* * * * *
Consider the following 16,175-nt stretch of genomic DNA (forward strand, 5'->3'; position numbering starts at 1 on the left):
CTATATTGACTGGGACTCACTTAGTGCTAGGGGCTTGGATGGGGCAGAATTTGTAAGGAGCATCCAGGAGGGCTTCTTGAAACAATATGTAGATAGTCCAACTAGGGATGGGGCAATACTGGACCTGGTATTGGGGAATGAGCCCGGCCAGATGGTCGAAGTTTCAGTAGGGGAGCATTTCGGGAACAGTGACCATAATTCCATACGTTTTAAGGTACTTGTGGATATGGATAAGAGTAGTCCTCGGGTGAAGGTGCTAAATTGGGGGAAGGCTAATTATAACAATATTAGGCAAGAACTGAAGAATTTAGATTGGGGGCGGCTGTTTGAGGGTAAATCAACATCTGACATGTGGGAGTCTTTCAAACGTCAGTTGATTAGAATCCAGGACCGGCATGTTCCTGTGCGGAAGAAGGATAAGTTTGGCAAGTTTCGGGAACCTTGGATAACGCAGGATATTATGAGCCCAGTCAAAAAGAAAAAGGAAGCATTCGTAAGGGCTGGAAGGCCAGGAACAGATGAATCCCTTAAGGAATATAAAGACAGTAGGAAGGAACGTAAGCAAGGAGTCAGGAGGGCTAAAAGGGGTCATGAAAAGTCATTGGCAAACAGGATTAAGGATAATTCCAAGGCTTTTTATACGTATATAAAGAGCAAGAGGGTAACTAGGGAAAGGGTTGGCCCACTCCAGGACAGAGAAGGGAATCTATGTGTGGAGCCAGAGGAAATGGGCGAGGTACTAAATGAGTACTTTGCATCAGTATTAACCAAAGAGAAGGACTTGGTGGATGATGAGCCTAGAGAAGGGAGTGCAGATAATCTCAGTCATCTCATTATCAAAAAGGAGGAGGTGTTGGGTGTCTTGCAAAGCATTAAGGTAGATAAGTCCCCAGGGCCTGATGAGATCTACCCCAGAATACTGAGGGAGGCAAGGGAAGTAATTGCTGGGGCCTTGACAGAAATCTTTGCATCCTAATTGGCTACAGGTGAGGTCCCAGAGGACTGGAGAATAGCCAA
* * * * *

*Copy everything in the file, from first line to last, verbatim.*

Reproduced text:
Consider the following 16,175-nt stretch of genomic DNA (forward strand, 5'->3'; position numbering starts at 1 on the left):
CTATATTGACTGGGACTCACTTAGTGCTAGGGGCTTGGATGGGGCAGAATTTGTAAGGAGCATCCAGGAGGGCTTCTTGAAACAATATGTAGATAGTCCAACTAGGGATGGGGCAATACTGGACCTGGTATTGGGGAATGAGCCCGGCCAGATGGTCGAAGTTTCAGTAGGGGAGCATTTCGGGAACAGTGACCATAATTCCATACGTTTTAAGGTACTTGTGGATATGGATAAGAGTAGTCCTCGGGTGAAGGTGCTAAATTGGGGGAAGGCTAATTATAACAATATTAGGCAAGAACTGAAGAATTTAGATTGGGGGCGGCTGTTTGAGGGTAAATCAACATCTGACATGTGGGAGTCTTTCAAACGTCAGTTGATTAGAATCCAGGACCGGCATGTTCCTGTGCGGAAGAAGGATAAGTTTGGCAAGTTTCGGGAACCTTGGATAACGCAGGATATTATGAGCCCAGTCAAAAAGAAAAAGGAAGCATTCGTAAGGGCTGGAAGGCCAGGAACAGATGAATCCCTTAAGGAATATAAAGACAGTAGGAAGGAACGTAAGCAAGGAGTCAGGAGGGCTAAAAGGGGTCATGAAAAGTCATTGGCAAACAGGATTAAGGATAATTCCAAGGCTTTTTATACGTATATAAAGAGCAAGAGGGTAACTAGGGAAAGGGTTGGCCCACTCCAGGACAGAGAAGGGAATCTATGTGTGGAGCCAGAGGAAATGGGCGAGGTACTAAATGAGTACTTTGCATCAGTATTAACCAAAGAGAAGGACTTGGTGGATGATGAGCCTAGAGAAGGGAGTGCAGATAATCTCAGTCATCTCATTATCAAAAAGGAGGAGGTGTTGGGTGTCTTGCAAAGCATTAAGGTAGATAAGTCCCCAGGGCCTGATGAGATCTACCCCAGAATACTGAGGGAGGCAAGGGAAGTAATTGCTGGGGCCTTGACAGAAATCTTTGCATCCTAATTGGCTACAGGTGAGGTCCCAGAGGACTGGAGAATAGCCAA